I’ve not updated in a very long time, but I am today because I was going through this site and realized that you guys never did find out what was *actually* wrong with me. On December 2, 2012, I landed in the ER with jaundice, severe nausea, excruciating pain and more of the same. The ultrasound technician found several large nodules on my liver of an unknown cause. After exhaustive testing, it was determined that I was suffering from a Sphincter of Oddi dysfunction that was causing digestive enzymes to back up into my pancreas and liver. The pressure was causing the pain and eating low residue foods (like many of the things included in the GF diet) had kept it from spilling over more quickly. After many corrective surgeries, I went back for an MRI on my liver in October 2013. The nodules were completely gone, as well as the impregnation of the tissues that had originally been identified as fatty liver disease.
Although I am still slowly working toward permanently correcting the severe malnutrition I’ve suffered from being such an unthrifty digester for so many years, I am improving. The nerve pain and lack of motor control is improving every day (I was also suffering from a severe calcium, potassium and magnesium deficiency and wildly uncontrolled diabetes from digesting my own pancreas) and my blood sugars are normalizing. I haven’t had chronic diarrhea for months. There may still be some digestive issues under it all, but the heart of the thing… the root of it, was that Sphincter of Oddi.
I am absolutely the farthest thing from a doctor, but I also know how frustrating and horrible it can be to be sick forever with no hope or end in sight. If your Celiac disease is only suspected and not confirmed by a positive blood test and biopsy, I urge you to have someone who understands the hepatic system to look at your bile duct. I got *so* lucky, but I know many of you haven’t hit the medical lottery yet. My best to you all. ~Kristi
Hi. Sorry for the lack of updates, but I may very well no longer upkeep this blog (though I know it is useful for you guys, so I won’t delete it). I’ve recently gotten some very … well, bad isn’t the word, but it’s not good… news about my health and am still sorting through it all. I’ve had an incident that has caused a dis-coordination between my left side and my right side that I am working to correct, but it makes cooking especially difficult because Lefty keeps breaking things and messing things up!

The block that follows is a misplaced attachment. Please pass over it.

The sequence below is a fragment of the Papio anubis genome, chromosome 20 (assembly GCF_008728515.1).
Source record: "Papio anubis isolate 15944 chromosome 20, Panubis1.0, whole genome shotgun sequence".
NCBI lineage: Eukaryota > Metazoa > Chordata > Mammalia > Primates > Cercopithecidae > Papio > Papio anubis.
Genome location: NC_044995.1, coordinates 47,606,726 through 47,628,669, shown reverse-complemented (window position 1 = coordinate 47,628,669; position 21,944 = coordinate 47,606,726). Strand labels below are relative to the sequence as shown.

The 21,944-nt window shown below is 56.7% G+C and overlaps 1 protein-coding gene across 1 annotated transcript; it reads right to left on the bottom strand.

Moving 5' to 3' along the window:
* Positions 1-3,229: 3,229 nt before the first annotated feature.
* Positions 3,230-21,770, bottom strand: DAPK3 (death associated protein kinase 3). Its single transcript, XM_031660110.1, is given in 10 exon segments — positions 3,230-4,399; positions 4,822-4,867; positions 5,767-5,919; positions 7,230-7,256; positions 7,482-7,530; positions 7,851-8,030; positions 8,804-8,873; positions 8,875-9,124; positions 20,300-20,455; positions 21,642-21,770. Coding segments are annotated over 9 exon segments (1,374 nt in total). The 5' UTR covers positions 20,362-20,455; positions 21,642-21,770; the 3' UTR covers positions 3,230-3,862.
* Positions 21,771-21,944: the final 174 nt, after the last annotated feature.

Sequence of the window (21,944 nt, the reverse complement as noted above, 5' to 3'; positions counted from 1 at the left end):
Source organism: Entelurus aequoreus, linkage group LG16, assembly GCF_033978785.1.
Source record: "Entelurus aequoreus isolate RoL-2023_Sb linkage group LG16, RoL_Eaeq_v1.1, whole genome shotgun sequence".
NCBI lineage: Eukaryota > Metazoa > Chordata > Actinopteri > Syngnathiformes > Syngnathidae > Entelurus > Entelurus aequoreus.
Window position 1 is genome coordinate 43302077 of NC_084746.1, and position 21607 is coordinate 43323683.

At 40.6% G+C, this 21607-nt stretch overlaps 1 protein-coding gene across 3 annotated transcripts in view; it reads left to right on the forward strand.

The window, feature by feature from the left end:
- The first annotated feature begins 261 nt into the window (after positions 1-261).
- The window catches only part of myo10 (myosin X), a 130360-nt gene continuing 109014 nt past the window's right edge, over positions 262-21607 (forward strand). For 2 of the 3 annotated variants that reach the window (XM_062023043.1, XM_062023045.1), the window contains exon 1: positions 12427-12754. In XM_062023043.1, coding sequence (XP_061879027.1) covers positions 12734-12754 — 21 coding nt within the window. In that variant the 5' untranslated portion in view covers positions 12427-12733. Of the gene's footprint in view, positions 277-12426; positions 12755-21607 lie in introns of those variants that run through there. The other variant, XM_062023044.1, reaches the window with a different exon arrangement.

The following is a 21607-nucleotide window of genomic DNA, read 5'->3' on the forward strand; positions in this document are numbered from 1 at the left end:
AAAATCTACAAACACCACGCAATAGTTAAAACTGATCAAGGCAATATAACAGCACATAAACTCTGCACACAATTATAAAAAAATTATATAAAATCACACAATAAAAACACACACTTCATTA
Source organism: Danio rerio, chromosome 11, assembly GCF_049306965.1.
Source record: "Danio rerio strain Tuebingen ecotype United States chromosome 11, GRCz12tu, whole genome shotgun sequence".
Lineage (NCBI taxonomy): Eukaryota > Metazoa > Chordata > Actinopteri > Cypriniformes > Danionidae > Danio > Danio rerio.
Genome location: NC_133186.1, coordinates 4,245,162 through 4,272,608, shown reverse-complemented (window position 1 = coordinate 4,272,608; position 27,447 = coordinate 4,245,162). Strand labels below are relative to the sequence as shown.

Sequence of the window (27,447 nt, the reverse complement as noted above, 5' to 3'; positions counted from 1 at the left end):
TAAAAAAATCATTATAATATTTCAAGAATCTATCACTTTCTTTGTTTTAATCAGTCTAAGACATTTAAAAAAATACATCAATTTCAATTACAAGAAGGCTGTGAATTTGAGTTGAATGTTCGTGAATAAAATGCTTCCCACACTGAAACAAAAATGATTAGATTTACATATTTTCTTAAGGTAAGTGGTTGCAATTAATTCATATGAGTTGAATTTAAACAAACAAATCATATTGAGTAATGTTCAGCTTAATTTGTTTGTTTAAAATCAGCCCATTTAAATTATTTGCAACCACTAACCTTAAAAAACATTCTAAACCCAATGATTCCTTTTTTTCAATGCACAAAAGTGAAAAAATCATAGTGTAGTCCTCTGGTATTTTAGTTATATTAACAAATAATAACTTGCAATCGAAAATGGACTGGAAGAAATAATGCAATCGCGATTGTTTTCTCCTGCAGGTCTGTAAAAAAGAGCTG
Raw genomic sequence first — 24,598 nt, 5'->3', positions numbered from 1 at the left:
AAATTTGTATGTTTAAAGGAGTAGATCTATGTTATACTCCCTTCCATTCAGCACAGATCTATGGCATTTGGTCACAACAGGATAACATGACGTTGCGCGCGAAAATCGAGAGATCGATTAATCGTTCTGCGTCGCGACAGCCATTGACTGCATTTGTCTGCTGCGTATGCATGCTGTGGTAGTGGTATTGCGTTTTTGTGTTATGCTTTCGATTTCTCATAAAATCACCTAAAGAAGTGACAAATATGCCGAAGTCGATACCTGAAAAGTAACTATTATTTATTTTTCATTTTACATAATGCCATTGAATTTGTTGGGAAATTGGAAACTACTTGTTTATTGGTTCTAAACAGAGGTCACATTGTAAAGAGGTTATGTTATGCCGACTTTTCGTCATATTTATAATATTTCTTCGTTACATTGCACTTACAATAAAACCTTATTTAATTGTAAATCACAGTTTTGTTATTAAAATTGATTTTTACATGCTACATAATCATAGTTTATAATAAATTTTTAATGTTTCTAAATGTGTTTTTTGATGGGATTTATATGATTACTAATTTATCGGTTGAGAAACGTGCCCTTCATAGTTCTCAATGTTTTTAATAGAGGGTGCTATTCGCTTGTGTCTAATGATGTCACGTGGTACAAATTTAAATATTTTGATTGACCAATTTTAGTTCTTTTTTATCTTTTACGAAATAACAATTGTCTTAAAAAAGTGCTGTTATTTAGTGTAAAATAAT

Blog on, my friends, blog on.
Boys and girls, friends and neighbors, I am officially in a GF rut.😛 I’ve been spending so much time in my garden and fiddling with chickens that I have really not been leaving any time for recipe development. For that, I apologize.
If you’d like to see what I HAVE been doing, check out my garden blog at Clicky I’ve also been struggling with the Cold From Hell, but that’s not mentioned anywhere in there. ;P
Hello, girls and boys! I’ve noticed that I’m picking up a bad habit of… er… picking up extra things at the grocery store. You know, a can of tomatoes here, a bag of noodles there… and now I have so much it won’t fit in the pantry! The only solution is a moratorium on grocery acquisition (except milk and eggs).
So, today, I declare that I will not buy another grocery item (except milk and eggs) until April 1, 2009. AND I promise to post anything I happen to cobble together that is remotely interesting.🙂
Ta Ta for now!
Today I got a really strange comment to my blog. And, yes, I deleted it, because I wanted to be able to comment on what I feel is an incredibly dangerous opinion in response to my GF Diet Confusion post. Here it is and below are my feelings on this post.
“These are true assumptions about gluten. But I am not going to be strictly GF simply because I CANNOT live without eating something. I am a human being. I need food. I need different kinds of food, especially those that are rich in vitamins. Bread might have bad gluten, but hey – I am unsure that I am celiac also!
Besides, I plan to stick to the best organic dark brown (or is it called black) bread that I can afford. Fortunately it has no yeast or sugar etc.
I would also like to comment on your blog about the right to share information. On my blog I have written a few articles about gluten as well as casein and candida infections. I am not a physician. In fact I am only 22. What I do is share my knowledge of the world. This is not bad in any way. I have also clearly stated that my posts reflect what I know about the world, and not what is truth actually.
People are clever – they might stumble upon my blog and learn something new. Then they read I cannot rule out grains… because I am simple and poor. I prefer to learn more about my body and its sophisticated needs. That way I can find out the truth about my own personal constitution. It is so clear – people will kinda know me as a person.
I hope you got my idea!
– First of all, I’m hoping this is a native speaker of a language other than English, and perhaps that will help with some of my immediate alarm.
-Secondly, if you are CELIAC, gluten will ultimately kill you in slow and degrading ways.
-Third, gluten intolerance is currently thought to be autoimmune as well, so there’s not a good reason to risk it when there’s so much rice in the world.